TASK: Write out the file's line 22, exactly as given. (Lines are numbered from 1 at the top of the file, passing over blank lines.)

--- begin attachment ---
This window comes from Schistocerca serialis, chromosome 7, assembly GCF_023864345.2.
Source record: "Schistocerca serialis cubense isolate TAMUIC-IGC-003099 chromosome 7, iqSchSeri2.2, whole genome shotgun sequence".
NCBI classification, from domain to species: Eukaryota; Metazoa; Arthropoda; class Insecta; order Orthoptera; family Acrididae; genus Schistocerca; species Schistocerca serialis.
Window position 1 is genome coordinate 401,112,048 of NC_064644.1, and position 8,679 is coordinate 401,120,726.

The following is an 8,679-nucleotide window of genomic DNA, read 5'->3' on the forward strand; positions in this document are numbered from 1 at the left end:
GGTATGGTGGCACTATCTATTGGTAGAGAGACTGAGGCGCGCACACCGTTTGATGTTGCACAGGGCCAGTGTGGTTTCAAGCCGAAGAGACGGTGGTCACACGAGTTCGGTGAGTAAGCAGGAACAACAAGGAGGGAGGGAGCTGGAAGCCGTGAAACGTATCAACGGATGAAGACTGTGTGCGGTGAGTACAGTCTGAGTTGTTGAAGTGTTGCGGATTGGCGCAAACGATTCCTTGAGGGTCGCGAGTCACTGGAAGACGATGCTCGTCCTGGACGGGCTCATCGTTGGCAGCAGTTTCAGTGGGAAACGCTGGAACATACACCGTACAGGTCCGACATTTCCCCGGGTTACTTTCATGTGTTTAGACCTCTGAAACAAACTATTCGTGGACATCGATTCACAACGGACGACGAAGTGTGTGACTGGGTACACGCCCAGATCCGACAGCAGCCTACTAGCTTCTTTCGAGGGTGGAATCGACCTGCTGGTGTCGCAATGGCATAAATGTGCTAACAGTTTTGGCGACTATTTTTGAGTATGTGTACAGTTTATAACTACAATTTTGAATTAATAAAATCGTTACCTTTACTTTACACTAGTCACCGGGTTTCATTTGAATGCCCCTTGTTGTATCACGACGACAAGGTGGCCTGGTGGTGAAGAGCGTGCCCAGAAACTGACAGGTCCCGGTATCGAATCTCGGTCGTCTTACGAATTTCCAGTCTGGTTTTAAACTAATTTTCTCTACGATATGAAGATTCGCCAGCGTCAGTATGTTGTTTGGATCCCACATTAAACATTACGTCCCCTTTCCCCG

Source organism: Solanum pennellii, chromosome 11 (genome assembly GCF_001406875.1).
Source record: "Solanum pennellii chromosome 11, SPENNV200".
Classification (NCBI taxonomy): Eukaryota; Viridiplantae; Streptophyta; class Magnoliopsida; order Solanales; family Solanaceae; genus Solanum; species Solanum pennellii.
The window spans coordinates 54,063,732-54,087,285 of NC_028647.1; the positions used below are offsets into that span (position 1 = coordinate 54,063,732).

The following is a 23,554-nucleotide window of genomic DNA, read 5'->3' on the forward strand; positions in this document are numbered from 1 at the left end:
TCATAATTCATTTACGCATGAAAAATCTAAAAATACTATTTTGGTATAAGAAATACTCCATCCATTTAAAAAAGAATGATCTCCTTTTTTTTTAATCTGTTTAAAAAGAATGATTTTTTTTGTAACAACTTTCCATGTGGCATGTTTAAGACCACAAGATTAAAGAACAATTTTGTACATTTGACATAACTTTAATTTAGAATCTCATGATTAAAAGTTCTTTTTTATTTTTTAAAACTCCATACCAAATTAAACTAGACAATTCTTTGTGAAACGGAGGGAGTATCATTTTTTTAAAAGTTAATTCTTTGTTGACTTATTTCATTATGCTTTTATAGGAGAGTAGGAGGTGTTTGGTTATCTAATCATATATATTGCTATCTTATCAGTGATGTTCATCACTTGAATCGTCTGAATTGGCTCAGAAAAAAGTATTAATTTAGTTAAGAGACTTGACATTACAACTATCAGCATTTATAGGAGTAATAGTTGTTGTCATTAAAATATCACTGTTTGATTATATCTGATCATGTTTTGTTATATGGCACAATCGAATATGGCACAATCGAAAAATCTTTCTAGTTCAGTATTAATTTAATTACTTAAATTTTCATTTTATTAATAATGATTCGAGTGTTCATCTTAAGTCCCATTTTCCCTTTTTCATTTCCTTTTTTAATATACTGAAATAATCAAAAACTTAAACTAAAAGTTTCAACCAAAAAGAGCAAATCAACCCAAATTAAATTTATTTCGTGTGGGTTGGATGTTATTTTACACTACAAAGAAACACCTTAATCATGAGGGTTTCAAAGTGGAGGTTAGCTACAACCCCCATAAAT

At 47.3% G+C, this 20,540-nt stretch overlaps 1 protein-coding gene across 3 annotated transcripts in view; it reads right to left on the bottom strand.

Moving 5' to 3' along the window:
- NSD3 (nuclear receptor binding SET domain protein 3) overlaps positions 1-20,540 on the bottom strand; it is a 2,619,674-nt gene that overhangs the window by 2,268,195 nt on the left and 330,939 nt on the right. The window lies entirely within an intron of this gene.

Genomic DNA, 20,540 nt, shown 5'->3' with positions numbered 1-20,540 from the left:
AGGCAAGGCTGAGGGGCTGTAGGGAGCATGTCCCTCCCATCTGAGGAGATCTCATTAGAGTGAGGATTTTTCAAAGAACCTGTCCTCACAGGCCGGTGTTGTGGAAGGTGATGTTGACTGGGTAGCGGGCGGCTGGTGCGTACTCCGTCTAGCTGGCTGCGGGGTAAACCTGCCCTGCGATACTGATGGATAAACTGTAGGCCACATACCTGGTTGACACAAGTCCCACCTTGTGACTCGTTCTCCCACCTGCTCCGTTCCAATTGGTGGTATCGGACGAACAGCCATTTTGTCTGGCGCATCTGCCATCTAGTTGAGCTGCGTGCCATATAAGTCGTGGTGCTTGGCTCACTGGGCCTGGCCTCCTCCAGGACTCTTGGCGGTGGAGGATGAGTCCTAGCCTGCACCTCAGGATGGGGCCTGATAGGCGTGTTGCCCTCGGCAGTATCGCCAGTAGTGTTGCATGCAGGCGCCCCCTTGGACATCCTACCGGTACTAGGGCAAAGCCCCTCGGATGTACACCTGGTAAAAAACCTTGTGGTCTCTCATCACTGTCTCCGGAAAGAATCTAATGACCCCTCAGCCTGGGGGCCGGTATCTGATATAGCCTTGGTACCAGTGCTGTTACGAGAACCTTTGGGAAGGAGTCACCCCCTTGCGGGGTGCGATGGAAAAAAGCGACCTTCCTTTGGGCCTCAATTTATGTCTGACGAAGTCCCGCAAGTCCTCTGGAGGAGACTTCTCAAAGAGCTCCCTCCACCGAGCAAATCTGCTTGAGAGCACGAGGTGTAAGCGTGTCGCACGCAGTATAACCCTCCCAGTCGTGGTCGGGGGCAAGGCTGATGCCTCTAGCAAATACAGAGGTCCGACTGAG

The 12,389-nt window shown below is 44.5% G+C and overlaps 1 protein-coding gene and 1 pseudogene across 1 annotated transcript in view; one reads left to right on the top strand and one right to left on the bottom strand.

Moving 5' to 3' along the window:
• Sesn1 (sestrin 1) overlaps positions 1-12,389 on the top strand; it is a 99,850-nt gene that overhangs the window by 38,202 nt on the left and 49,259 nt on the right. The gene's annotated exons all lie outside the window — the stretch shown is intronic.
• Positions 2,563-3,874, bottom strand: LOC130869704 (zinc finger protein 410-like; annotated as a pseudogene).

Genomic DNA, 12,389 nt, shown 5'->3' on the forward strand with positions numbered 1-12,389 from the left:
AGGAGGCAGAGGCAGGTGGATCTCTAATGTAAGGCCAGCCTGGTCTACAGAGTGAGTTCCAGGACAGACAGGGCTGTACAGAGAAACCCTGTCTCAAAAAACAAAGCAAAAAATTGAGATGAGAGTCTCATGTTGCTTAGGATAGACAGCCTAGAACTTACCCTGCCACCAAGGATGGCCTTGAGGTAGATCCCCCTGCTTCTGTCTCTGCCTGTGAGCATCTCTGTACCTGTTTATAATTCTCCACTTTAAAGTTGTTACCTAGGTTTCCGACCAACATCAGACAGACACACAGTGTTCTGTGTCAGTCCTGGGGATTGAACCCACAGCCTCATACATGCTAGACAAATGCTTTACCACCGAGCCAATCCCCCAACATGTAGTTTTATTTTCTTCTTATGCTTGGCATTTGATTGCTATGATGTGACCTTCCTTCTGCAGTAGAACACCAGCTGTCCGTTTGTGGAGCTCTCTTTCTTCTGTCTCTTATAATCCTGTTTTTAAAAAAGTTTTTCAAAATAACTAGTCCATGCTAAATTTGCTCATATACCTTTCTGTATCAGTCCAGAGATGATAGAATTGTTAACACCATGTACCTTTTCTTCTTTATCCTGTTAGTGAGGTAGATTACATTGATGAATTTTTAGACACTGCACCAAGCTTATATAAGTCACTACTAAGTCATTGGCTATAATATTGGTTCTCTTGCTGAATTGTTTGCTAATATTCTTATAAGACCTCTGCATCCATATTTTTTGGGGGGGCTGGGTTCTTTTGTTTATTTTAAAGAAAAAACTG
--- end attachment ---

Genomic DNA, 12,389 nt, shown 5'->3' on the forward strand with positions numbered 1-12,389 from the left: